Council Members Among Dozens Arrested at School Shutdown Protest

Arrests come on eve of decision to close more city schools

By Andrew Siff
|  Tuesday, Feb 1, 2011  |  Updated 7:55 AM EDT
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The City's plan to close as many as two-dozen schools led to a large demonstration in <a title=Lower Manhattan Monday. Dozens of protestors formed a human wall blocking Chambers Street, outside the Department of Education. Several City Council members and demonstrators refused to leave the street and were arrested by the NYPD. Andrew Siff reports." />

The City's plan to close as many as two-dozen schools led to a large demonstration in Lower Manhattan Monday. Dozens of protestors formed a human wall blocking Chambers Street, outside the Department of Education. Several City Council members and demonstrators refused to leave the street and were arrested by the NYPD. Andrew Siff reports.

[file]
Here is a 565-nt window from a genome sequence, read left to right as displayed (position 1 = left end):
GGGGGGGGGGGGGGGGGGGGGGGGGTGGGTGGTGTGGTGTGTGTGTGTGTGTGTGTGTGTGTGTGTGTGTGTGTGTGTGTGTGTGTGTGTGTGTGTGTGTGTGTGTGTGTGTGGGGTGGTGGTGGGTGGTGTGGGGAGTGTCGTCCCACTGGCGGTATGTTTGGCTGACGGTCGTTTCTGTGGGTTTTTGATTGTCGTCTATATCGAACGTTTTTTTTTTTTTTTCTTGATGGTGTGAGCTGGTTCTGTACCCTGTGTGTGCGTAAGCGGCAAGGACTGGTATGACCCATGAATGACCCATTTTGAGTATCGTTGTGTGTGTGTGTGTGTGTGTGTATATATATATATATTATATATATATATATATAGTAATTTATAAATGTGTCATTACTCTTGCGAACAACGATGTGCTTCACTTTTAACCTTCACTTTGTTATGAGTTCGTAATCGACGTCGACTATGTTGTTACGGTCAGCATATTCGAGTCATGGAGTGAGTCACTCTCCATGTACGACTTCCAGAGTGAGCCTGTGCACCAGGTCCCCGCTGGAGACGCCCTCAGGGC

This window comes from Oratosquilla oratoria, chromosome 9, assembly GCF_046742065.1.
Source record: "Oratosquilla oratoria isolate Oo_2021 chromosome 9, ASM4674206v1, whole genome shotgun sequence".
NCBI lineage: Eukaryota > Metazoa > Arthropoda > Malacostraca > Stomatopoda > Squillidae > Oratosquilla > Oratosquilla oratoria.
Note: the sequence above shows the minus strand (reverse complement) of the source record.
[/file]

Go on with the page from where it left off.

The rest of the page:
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They stood and formed a human blockade on Chambers Street Monday evening. The chant could be heard from down the block.

"Save our schools!" They yelled.

Then came the NYPD, and an officer with a megaphone: "I am ordering you to leave this roadway. If you do so voluntarily, no charges will be filed against you."

But the protestors ignored that warning, so police rounded up the crowd, and out came the handcuffs. Among those arrested: Brooklyn City Council Members Charles Barron and Jumaane Williams.

"You want to bring charter schools?" yelled Williams, moments before his arrest. "Then talk to the teachers, talk to the parents, talk to the students. Don't go shutting down 26 schools in neighborhoods that need it. We're people, not digits."

City officials have said the schools in question are not completely closing-- but instead, being reorganized with new leadership. Officials also insist these schools have poor graduation rates and low attendance.

The final decision on which of the 26 schools in question to close is expected in a two-part vote: Tuesday and Thursday  at Brooklyn tech High School.

Monday's protestors were brought to the First Precinct Stationhouse in Lower Manhattan, where they were issued summonses for a later court date.

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